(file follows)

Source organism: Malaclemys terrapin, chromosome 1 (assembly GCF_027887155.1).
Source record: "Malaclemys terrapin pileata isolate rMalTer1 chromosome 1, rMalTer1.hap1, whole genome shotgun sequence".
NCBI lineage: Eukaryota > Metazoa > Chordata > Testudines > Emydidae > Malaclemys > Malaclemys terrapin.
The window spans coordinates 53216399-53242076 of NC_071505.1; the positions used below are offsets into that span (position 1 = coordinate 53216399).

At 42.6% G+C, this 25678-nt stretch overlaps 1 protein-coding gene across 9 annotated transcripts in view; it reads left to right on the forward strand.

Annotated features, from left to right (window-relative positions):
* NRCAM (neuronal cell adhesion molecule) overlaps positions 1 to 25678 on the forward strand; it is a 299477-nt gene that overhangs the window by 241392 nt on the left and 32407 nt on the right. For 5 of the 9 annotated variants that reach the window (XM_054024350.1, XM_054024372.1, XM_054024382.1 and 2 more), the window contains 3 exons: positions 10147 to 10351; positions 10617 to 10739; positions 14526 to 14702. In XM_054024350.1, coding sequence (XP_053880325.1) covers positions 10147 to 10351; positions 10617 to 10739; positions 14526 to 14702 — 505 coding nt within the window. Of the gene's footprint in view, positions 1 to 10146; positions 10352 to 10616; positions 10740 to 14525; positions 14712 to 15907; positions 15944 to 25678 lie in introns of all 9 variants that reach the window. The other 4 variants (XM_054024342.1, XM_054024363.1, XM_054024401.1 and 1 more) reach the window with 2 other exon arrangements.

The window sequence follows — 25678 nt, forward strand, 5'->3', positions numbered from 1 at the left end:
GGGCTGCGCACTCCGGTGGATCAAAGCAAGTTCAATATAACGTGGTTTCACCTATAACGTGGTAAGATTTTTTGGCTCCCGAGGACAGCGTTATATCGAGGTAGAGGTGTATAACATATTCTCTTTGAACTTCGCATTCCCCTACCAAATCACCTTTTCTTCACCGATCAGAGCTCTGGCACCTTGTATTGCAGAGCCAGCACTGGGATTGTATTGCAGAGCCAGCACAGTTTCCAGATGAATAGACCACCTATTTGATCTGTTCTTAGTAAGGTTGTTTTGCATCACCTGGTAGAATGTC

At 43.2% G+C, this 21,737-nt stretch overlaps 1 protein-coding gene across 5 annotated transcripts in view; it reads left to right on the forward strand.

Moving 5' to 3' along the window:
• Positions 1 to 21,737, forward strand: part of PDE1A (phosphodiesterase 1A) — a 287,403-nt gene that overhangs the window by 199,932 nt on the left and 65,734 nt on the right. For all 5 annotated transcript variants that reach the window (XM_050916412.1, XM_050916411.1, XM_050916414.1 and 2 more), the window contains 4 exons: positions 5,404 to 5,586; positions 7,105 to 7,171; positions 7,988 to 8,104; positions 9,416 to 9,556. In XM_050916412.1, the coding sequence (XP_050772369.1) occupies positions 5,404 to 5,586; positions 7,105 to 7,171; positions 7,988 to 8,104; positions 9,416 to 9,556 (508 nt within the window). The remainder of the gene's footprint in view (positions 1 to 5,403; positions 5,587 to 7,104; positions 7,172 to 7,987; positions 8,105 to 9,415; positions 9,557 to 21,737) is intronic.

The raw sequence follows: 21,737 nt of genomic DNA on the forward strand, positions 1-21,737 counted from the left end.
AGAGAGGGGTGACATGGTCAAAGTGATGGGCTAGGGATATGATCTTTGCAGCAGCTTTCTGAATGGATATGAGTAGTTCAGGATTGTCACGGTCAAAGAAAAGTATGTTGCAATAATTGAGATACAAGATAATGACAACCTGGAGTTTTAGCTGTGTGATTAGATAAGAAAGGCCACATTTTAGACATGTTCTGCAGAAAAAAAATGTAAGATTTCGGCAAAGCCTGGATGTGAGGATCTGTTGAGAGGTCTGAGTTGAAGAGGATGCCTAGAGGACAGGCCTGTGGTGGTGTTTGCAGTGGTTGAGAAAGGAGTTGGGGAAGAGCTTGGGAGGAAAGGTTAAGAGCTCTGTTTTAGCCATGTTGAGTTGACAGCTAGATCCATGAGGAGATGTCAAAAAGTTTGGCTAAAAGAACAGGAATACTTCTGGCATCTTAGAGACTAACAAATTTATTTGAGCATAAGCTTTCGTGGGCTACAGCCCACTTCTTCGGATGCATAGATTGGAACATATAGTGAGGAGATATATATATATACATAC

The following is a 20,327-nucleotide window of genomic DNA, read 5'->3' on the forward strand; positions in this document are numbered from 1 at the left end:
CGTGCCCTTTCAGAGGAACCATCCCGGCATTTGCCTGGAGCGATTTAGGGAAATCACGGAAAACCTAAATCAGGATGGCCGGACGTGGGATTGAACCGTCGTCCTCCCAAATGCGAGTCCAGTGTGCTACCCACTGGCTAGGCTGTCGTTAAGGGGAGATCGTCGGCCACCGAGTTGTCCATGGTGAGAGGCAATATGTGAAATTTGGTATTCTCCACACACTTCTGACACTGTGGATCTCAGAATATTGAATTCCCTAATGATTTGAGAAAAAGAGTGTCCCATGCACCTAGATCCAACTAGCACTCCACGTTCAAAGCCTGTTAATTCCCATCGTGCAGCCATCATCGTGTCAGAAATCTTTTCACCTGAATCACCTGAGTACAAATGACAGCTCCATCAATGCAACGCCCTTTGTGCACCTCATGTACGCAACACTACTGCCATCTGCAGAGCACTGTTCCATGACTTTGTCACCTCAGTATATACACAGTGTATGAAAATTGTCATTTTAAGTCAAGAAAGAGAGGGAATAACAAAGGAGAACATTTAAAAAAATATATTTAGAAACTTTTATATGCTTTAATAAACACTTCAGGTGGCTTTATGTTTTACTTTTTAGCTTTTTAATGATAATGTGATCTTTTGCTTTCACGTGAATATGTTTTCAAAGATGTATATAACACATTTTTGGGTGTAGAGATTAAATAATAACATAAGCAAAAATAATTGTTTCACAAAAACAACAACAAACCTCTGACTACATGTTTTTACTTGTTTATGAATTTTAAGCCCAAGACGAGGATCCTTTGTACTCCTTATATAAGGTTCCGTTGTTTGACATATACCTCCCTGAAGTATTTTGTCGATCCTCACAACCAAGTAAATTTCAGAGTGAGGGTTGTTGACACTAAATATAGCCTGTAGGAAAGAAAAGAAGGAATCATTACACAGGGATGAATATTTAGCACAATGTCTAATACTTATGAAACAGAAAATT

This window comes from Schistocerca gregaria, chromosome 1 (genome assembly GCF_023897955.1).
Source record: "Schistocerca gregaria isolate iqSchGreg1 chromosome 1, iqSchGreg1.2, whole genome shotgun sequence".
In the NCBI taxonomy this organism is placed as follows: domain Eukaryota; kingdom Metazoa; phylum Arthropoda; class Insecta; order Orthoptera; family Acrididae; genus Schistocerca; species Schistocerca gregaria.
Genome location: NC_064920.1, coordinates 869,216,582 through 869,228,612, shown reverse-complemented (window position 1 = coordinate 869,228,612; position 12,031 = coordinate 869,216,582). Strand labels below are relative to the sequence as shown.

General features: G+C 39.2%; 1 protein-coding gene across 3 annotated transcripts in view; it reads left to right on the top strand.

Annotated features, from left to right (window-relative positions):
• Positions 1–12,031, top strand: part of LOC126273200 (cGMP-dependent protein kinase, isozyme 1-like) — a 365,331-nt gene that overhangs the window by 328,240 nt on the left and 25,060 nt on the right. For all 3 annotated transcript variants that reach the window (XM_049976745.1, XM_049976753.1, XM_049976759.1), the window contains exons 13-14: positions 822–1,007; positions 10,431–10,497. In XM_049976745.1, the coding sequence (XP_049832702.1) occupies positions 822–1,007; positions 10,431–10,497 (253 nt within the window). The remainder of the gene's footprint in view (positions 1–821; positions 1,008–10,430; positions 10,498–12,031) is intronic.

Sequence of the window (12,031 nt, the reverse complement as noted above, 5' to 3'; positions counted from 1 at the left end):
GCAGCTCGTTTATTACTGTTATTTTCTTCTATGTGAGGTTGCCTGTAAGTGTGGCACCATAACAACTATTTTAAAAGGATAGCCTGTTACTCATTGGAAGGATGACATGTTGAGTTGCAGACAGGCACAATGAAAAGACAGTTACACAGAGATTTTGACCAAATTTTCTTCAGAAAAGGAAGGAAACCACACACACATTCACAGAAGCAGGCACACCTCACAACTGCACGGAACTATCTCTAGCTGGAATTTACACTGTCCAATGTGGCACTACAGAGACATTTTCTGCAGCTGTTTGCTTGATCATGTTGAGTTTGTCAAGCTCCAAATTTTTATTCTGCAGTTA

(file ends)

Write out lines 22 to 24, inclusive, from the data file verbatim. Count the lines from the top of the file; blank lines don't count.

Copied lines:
Annotated features, from left to right (window-relative positions):
• Positions 1–12,031, top strand: part of LOC126273200 (cGMP-dependent protein kinase, isozyme 1-like) — a 365,331-nt gene that overhangs the window by 328,240 nt on the left and 25,060 nt on the right. For all 3 annotated transcript variants that reach the window (XM_049976745.1, XM_049976753.1, XM_049976759.1), the window contains exons 13-14: positions 822–1,007; positions 10,431–10,497. In XM_049976745.1, the coding sequence (XP_049832702.1) occupies positions 822–1,007; positions 10,431–10,497 (253 nt within the window). The remainder of the gene's footprint in view (positions 1–821; positions 1,008–10,430; positions 10,498–12,031) is intronic.

Sequence of the window (12,031 nt, the reverse complement as noted above, 5' to 3'; positions counted from 1 at the left end):